Your logical and methodical nature hamper you in this regard though in the long run it may work to your advantage since you "learn from experience" and can go through the process more rapidly on subsequent occasions.

You remain predominantly functional in your orientation and practical. Abstraction and theory are secondary to application. In keeping with this, you focus on details until they manifest themselves in a unique pattern and only then work with the "larger whole."

With regards to your career choices, you have a mentality that would be good as a scientist, coach, athlete, design consultant, or an engineering technician. You can "see where you want to go" and even be able to "tell yourself," but find that you are "fighting yourself" at the darndest times.

An enneagram test tells me I am Type 1w9, Social:

Conscious self
Overall self
1w9
3w2
Enneagram Test Results
Type 1 Perfectionism |||||||||||||||| 66%
Type 2 Helpfulness |||||||||| 34%
Type 3 Ambition |||||||||||||| 58%
Type 4 Sensitivity |||||||||||||| 54%
Type 5 Detachment |||||||||||||||| 62%
Type 6 Anxiety |||||||||| 38%
Type 7 Adventurousness |||||||||||| 42%
Type 8 Hostility |||||||||||| 42%
Type 9 Calmness |||||||||||||| 54%
Your Conscious-Surface type is 1w9
Your Unconscious-Overall type is 3w2
Take Free Enneagram Personality Test

Much ado about nothing

So the tabloids are whipping themselves into a frenzy, while a certain royal servant is keeping his head down. It was the same years back with Camilla vs. that awful selfish manipulative plastic Barbie-doll royal broodmare (of whom, good riddance*). And all this is supposed to be shaking the rotten edifice of the monarchy to its core!

These people have no sense of history. When we have the shining examples of Henry VIII and Edward II to look back on, to name but two, what's going on with Big-Ears is hardly novel. I'm personally more concerned with his talking to trees and general mystic noodling.

While I am, as an Englishman of my generation, loyal to the core to Her Majesty Elizabeth II of England, I really don't feel the same about the available successors. That said, any of them would be better than President Thatcher or Rev. Prez. Tony, which is the sort of thing that we'd be in line for if we got rid of the current rebadged House of Saxe-Coburg-Gotha.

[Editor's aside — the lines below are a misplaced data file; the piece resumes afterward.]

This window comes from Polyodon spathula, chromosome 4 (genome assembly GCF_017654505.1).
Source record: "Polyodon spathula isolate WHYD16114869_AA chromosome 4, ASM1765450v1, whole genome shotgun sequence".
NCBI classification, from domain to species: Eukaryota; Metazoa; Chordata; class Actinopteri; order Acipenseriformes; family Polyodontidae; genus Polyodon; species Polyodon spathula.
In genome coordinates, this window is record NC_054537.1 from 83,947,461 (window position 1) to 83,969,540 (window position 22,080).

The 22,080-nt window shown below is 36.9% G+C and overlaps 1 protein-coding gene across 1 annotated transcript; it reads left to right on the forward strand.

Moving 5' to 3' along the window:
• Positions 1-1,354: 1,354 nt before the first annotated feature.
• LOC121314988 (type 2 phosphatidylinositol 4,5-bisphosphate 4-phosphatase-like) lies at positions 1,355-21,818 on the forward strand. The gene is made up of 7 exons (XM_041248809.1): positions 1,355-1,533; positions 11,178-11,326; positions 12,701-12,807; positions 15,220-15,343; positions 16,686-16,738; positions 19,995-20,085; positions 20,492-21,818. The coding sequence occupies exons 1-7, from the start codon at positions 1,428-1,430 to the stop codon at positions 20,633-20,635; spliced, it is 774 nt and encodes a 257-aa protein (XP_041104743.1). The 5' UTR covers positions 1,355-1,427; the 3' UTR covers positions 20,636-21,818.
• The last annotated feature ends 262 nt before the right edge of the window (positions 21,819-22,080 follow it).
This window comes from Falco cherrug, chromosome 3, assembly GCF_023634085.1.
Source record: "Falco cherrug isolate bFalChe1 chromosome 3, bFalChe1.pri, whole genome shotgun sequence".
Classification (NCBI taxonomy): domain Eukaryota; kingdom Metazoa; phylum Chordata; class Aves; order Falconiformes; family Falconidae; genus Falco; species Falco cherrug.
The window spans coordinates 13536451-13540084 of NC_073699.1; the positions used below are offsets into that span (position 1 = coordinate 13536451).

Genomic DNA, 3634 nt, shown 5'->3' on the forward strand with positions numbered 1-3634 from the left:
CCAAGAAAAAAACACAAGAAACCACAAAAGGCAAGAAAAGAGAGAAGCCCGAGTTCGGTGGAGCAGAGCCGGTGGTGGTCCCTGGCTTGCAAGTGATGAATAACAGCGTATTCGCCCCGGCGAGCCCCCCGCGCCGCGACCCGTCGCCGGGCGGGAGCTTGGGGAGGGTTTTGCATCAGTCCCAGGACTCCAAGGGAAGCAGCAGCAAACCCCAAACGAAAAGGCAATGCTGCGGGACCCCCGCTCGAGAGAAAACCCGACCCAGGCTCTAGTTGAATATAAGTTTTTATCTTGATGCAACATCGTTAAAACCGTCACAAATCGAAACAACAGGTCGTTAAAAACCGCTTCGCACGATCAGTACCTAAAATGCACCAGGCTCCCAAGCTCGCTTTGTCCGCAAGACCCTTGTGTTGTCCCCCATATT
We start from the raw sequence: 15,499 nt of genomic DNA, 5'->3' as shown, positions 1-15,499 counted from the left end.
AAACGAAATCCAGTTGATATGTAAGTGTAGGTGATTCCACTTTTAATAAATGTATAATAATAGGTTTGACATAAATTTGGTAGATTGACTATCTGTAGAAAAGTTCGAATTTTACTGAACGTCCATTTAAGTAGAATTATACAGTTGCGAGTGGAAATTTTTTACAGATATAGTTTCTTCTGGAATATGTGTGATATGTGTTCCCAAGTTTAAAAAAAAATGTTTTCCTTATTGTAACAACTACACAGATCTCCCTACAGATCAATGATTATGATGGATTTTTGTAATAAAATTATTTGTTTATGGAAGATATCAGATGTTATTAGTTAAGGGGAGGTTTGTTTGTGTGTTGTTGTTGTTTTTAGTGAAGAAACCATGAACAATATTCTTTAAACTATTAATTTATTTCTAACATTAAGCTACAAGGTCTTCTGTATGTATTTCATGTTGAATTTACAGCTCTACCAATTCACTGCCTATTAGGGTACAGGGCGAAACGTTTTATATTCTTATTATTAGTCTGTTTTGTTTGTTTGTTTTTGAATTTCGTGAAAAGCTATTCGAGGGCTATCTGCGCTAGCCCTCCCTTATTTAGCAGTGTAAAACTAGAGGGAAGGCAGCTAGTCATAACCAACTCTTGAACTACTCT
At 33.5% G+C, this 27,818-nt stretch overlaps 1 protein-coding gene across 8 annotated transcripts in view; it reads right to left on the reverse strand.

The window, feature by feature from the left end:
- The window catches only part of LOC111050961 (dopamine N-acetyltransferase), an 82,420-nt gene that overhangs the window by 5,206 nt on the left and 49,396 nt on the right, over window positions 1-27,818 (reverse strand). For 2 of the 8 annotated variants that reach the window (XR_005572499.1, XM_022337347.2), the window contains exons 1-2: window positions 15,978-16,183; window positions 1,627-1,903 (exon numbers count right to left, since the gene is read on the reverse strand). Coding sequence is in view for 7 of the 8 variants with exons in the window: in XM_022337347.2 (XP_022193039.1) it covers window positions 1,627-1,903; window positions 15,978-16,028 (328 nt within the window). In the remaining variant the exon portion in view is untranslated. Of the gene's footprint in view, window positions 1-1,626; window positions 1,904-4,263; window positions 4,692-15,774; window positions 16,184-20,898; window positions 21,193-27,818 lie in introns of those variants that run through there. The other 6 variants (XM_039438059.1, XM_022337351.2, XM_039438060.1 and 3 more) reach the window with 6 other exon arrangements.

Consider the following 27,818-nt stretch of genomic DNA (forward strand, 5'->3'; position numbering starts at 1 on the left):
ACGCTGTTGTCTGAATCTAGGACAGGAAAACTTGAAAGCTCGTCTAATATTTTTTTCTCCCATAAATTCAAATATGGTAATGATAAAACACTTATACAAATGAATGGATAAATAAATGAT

[* - My most ambiguous 40th birthday present - her funeral, which rather disrupted trying to get beer in for the party and surprised me in the creepy mourninger than thou hysteria, when my first reaction to the news on the Sunday evening previous had been "Ding dong, the bitch is dead!". Any other week, and Mother Theresa's** death would have been headlined, not bumped to the end of the news bulletins.]

[** - yes, I know that particular idol also had feet of clay - I'm more trying to look at the normal priority things would have been accorded.]

Remember, Remember

Saturday was the village fireworks and bonfire. This is a good place to get rid of the large bits of burnable waste that build up over the year. This time it was the results of pollarding an elder tree whose outer branches were mainly dead and some rotten. All the stuff <1" in section and the creeper growing up it were shredded and is now composting down in a dozen bin-liners in the garage, but the main branches were left intact - about a dozen or so pieces.

With a small car, this would be awkward to transport, so I usually tie the tow rope to big bits and just drag them the few hundred yards. But this year there were about a dozen such bits. So I sawed up the bits up to about 2" thickness to fit in the green wheelie-bin (which is now full again for the collection on the 21st), and only had half a dozen lumps, which went as one on each end of the rope, and one carried.

Other people were using trailers to bring in smaller amounts of hedge clippings and the like - exactly the sort of stuff I'd shred and compost myself, or, nowadays, put in the green bin.

And as Sunday started fine, it was also time to do something about the compost, as the previous two wet autumns had meant I'd not actually deployed any, and the bins were getting full to bursting - hence the overflow into the garage. The vegetable bed (apart from where the broccoli is growing) is now heavily layered with most of one heap, and the bed under the lilac tree that gets the full summer sun, and is generally parched and poor quality soit the rest, and much of another. Apart from a few feathers, that second pile has done a good job of reducing the carrion from uneaten cat kills (mainly pigeons and squirrels) to useful organic material.